- The debate turning into a verbal argument, rather than an educated and civilized discussion
- Emotions superseding evidence
- Participants merely stating their beliefs and not actually engaging in conversation or reacting to previous statements
These can all be avoided by establishing and enforcing specific ground rules.
- Virtual: In the era of technology our children live and thrive in the virtual world, why not engage them in a virtual debate? Of course your campus needs to have the proper hardware and you must be able to sufficiently supervise the assignment. Fortunately, there are great education websites already set up to facilitate interaction with other classes and even other schools. Check out this site.
Teach How To Debate
This type of assignment is one that needs sufficient scaffolding, direct instruction, and specific steps for your students to succeed. I suggest that you incorporate the following requirements in your debates.
- Pupils must research both sides of the argument, before they decide what their position is going to be. They must take notes on supporting evidence for both sides of the topic.
- Know the counterargument as well as you know your own argument. Once debaters have chosen their position, they must know what the opposition is going to argue in rebuttal. They need to be prepared with tangible reasons why they disagree with the other side.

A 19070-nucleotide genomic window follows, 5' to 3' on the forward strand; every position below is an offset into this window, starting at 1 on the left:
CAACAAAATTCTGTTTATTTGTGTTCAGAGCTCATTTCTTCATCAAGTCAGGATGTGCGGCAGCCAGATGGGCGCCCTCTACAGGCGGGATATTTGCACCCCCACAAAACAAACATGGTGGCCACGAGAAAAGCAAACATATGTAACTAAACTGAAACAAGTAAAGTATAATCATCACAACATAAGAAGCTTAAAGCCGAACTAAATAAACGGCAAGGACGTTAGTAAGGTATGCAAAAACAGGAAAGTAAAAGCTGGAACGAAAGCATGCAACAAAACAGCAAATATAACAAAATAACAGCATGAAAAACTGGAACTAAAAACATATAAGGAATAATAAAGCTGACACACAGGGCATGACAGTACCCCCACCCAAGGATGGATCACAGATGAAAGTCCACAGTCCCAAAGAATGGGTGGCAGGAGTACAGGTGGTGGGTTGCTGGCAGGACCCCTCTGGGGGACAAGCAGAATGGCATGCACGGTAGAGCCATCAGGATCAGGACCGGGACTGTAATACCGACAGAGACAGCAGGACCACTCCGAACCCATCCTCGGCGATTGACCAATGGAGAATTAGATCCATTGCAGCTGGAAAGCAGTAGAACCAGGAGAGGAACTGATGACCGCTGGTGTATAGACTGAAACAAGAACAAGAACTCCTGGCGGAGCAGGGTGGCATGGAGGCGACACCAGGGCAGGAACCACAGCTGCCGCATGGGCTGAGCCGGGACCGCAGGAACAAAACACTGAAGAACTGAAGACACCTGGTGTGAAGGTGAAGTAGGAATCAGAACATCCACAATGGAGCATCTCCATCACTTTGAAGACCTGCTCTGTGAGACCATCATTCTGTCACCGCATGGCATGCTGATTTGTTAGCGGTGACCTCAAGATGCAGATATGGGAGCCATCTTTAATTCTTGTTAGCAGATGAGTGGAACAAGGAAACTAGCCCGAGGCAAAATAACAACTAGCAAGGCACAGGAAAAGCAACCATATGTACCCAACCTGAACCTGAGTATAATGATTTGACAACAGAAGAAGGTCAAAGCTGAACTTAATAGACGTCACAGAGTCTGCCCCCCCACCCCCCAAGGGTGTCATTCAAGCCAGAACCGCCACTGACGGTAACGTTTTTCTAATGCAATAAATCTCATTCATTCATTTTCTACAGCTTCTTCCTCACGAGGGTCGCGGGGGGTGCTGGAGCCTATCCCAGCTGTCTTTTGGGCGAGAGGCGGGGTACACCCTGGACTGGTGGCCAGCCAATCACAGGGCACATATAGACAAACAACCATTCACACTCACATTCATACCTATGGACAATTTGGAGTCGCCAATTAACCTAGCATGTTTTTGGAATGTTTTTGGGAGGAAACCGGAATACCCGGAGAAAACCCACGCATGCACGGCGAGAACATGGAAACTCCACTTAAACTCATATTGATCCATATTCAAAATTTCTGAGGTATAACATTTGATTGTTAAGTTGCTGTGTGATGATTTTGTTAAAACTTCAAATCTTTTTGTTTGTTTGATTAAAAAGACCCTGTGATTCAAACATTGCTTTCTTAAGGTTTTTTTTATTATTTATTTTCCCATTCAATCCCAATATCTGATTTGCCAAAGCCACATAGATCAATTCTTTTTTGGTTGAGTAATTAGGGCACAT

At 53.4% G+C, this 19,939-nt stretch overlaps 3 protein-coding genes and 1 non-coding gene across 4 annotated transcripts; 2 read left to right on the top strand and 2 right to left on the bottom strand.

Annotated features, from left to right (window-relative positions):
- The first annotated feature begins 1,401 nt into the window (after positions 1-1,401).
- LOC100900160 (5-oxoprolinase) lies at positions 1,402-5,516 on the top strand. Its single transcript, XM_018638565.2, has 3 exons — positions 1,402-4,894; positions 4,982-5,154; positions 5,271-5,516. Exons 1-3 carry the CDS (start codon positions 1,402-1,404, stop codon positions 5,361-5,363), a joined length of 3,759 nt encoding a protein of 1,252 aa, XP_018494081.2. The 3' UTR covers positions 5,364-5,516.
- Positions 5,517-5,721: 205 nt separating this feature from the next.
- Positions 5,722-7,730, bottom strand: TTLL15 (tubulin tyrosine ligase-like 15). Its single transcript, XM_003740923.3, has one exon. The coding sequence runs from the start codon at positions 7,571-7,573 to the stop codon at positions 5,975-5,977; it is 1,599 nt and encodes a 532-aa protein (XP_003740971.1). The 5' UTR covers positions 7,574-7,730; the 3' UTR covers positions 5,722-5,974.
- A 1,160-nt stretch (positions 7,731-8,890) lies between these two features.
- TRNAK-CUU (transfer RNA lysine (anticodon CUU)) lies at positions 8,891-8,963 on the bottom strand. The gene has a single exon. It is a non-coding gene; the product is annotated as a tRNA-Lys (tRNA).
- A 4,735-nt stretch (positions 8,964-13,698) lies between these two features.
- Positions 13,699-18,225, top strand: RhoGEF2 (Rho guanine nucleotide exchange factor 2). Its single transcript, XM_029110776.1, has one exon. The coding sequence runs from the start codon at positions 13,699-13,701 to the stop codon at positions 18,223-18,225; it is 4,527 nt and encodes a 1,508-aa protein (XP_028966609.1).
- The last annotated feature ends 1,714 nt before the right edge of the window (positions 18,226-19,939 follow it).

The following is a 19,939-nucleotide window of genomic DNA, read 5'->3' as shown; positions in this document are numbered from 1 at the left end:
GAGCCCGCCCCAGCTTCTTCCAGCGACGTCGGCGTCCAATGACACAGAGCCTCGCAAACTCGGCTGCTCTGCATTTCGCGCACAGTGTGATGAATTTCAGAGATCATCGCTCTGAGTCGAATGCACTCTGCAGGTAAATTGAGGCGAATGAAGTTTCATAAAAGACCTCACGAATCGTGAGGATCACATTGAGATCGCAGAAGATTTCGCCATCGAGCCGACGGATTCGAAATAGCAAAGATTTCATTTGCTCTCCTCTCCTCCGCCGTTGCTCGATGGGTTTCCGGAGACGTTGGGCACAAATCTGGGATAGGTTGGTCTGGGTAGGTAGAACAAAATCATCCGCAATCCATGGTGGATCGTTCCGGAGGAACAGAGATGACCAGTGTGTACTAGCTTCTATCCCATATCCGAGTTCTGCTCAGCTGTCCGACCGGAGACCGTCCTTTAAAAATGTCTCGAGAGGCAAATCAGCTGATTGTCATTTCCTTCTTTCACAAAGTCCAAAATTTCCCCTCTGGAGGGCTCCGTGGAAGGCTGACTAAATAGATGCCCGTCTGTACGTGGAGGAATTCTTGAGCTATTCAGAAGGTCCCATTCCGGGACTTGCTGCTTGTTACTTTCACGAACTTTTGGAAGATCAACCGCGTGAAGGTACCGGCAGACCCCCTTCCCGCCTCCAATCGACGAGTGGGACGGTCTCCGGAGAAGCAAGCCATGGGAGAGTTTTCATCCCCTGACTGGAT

- Debaters should speak—or write—in confidence. Instead of using terms such as “I think” or “I believe”, they should state their beliefs as facts. For example, "Mr. Jones is the best choice for state senator because of his years of experience working in the private sector.”
- Show sample debates. Presidential debates are great in this respect. Some learners have had no prior exposure to formal debates and seeing one in action will give them a much clearer idea on the structure, format, etc.
Establishing Ground Rules
You must teach your class proper debate etiquette—especially when facilitating a verbal debate. There are obvious pointers to follow such as not being rude to peers, not speaking over others, and using proper tone and volume. However, it is up to you and your desired environment as to what other parameters you set. Such guidelines may include:
- Raising your hand, and being called on to speak
- Having in your possession a designated “talking stick” to speak
- Staying within the set time limit (30 seconds, 1 minute, etc.)
- Using academic language rather than street talk
- Never insulting or attacking a person—instead, focusing on the argument being made
Grading Your Debate
The approach you take to grading your debate will vary according to the type of debate you have assigned. Assessing a written argument will be much more clear cut than evaluating verbal arguments. As with most interactive assignments, I strongly encourage using a rubric as it is not only incredibly clear to the class what they need to accomplish,but it also takes the subjectivity out of grading. Topics I would suggest including in your rubric are:
- The quality and depth of the argument made—rather than the quantity of times spoken
- Sufficiently addressing the counterargument, and being able to argue against it
- Following the established ground rules: not speaking out of turn, sticking to time limits, being respectful, etc.
What is your experience holding debates in your classroom? Please share below!